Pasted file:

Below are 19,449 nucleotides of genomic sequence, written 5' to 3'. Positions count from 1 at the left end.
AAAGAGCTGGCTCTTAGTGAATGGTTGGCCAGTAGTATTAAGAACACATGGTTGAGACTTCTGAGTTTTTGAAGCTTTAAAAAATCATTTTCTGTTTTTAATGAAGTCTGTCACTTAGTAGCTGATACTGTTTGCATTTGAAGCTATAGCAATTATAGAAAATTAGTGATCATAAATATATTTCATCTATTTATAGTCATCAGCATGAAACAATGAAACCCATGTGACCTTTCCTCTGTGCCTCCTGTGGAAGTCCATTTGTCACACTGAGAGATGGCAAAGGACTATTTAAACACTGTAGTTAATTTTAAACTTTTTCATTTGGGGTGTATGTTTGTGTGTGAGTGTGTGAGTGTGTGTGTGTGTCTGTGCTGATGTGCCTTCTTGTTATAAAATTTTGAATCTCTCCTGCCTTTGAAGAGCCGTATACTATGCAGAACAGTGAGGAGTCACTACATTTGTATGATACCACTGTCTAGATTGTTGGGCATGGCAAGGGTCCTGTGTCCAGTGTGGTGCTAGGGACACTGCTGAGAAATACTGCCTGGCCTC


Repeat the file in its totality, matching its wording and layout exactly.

Below are 19,449 nucleotides of genomic sequence, written 5' to 3'. Positions count from 1 at the left end.
AAAGAGCTGGCTCTTAGTGAATGGTTGGCCAGTAGTATTAAGAACACATGGTTGAGACTTCTGAGTTTTTGAAGCTTTAAAAAATCATTTTCTGTTTTTAATGAAGTCTGTCACTTAGTAGCTGATACTGTTTGCATTTGAAGCTATAGCAATTATAGAAAATTAGTGATCATAAATATATTTCATCTATTTATAGTCATCAGCATGAAACAATGAAACCCATGTGACCTTTCCTCTGTGCCTCCTGTGGAAGTCCATTTGTCACACTGAGAGATGGCAAAGGACTATTTAAACACTGTAGTTAATTTTAAACTTTTTCATTTGGGGTGTATGTTTGTGTGTGAGTGTGTGAGTGTGTGTGTGTGTCTGTGCTGATGTGCCTTCTTGTTATAAAATTTTGAATCTCTCCTGCCTTTGAAGAGCCGTATACTATGCAGAACAGTGAGGAGTCACTACATTTGTATGATACCACTGTCTAGATTGTTGGGCATGGCAAGGGTCCTGTGTCCAGTGTGGTGCTAGGGACACTGCTGAGAAATACTGCCTGGCCTC